Tuesday, February 3, 2009

“The Wampus Cat Stomp”

The primary purpose of this post is to announce another guest blogger appearance by my wife Eberle Umbach. Eberle’s thoughts on Mother Goose, poetry & music, & the subversiveness of the folk process—& more will be posted tomorrow morning. It’s Robert Frost’s Banjo’s second installment of the Women’s Art is Women’s Work series—essays composed by Eberle & our friend Audrey Bilger (of recent Lesley Gore interview fame), which they’ve generously agreed to post in this space.

But as a secondary purpose, I thought we could have a bit of fun along with the announcement. One of the nursery rhymes mentioned in Eberle’s piece tomorrow is the following:

We’re all in the dumps
For diamonds are trumps,
The kittens have gone to St. Paul’s.
The babies get bit,
The moon’s in a fit,
& the houses are built without walls.

This little surrealistic gem has always been a favorite of mine; I believe Maurice Sendak gave it his treatment a while back. It’s always been a favorite of Eberle’s, too. Back when we first got the Alice in Wonder Band together, the group was searching for a name, & one suggestion under consideration was the Wampus Cats. For those of you who don’t know, the Wampus Cat is a creature from Appalachian lore—you can read about its escapades here & here. Thinking this might become the band name, Eberle composed a tune called “The Wampus Cat Stomp” as a possible theme song; she also composed an additional verse of lyrics (I participated a bit on this, but most of the words are hers). This additional verse goes as follows:

One, a terrarium
Two, a lasso,
Three, a geranium in southern France.
Four, a velocipede,
Five, a butterdish,
Six, a canary in a yellow trance.

The “stomp” of the title is slightly misleading if you’re versed in the minutiae of musical terminology. The term “stomp” usually refers to a specific chord progression used quite often in big band & swing, & based on the opening of "King Porter Stomp" by Jelly Roll Morton. But tho “The Wampus Cat Stomp” is modal (& hence doesn’t have a “chord progression” in the usual sense of the term—tho for any sticklers out there, I am aware that a modal tune can be harmonized with chords), the title is catchy.

Anyhoo, the “Wampus Cats” was voted down as a band name, & I’d have to say we went with the better choice by being the Alice in Wonder Band. But I put together a slide show of the Wonder Band performing “the Wampus Cat Stomp” at the Alpine Playhouse in September 02. The pictures of the Alice in Wonder Band were taken by Michael Richardson & Tim Hohs; the other pictures are from Wiki Commons (all public domain) & from My First Picture Book by Joseph Martin Kronheim; this work is from 1893 & can be found here on Project Gutenberg. The band members playing on this recording are: Kati Sheldon: vocal; Lois Fry: violin; Art Troutner: recorder & oboe; Eberle Umbach: marimba; Barb Dixon: washboard & agogo bells; yours truly: banjo; Deb Cahill & Nina Trainor: Boomwhackers®; Deb & Nina also were our fantastic dancers for this number—choreography with Boomwhackers®!

Hope you enjoy, & be sure to check in tomorrow for Eberle’s essay on Mother Goose.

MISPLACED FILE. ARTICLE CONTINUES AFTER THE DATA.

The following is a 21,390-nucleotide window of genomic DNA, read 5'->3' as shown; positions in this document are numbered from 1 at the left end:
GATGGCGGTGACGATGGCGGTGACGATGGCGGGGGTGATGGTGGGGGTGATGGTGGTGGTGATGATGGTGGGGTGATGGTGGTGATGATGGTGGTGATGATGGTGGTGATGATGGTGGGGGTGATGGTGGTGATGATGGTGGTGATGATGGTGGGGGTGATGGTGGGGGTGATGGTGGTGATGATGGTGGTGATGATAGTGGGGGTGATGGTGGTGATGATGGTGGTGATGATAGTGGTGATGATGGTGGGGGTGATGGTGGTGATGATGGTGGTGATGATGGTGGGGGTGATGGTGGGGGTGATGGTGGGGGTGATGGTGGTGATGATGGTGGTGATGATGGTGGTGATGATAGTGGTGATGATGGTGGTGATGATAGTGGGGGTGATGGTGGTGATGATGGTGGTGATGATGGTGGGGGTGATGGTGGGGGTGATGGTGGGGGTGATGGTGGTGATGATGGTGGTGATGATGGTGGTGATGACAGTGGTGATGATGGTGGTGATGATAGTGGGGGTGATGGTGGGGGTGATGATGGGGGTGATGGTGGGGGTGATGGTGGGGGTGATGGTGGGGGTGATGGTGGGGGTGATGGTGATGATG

1. I've noticed that none of the video clips are working right now on Blogger, so I can't see the show, but am looking forward to Eberle's post tomorrow. Eberle is such a beautiful and unusual name, by the way!

  2. Thanks Willow-- the clip seems to be working now. Eberle is her mother's maiden name; it is a beautiful & unusual name-- unfortunately one she has to spell every time she has to give it over the phone!

  3. I really liked this, John. My husband is sitting next to me and he said, "Sounds like fun." I was getting into the rhythm of it and enjoyed the pictures - was that a live finch? Pretty.
    I think I recognized some of those pictures too - I had an old "Mother Goose" book when I was little.
    Is Eberle pronounced E-burl, or E-burl-y? It is very lovely. He picture in the sidebar reminds me somewhat of Emmylou Harris.

    Have you ever seen the film, 'Songcatcher'. If not, I think you find it of great interest.

    Kat (I'll be back for Eberle's post tomorrow.)

  4. Thanks Kat:

    It was a fun song to play; glad you & your husband liked it.

    Eberle is pronounced "ebb-urr-lee." We do get "ee-burl" quite a bit on the phone which invariably means a telemarketer.

  5. Love the music. It sounds almost oriental. At least some of the instruments sound like something I've heard in Kabuki Theatre. I'm probably really off on that, but I do like the sound!

  6. Oh... and I love "wampus cat". That reminds me of some of the names in Old Possums Book of Practical Cats by T. S. Elliot which of course is where the musical "Cats" originated. I have that book & just love the characters in it. I should have put some of it in the silent poetry reading... hmmm, is it to late to add something?
    Very creative name!

  7. Lizzie:

    Thanks for the nice comments about the music. A few of thoughts on the eastern sound-- first, the instrumentation on this (& a number of Alice in Wonder Band numbers) is a bit unusual; second, the recording was a bit primitive-- for instance, to me the banjo sounds like it's being played in an echo chamber; finally, the song is based on what's called a pentatonic scale (an example of such a scale would be the 5 black keys on any given octave on the piano). Pentatonic scales often sound, if not Asian, then at least non-western. The banjo part was a riff based on this scale, as was Eberle's marimba part.

    Thanks again.

  8. marvelous ....thank you so much for this post and the one that follows....they are so rich!!

  9. Thanks to you all for your interest in this!


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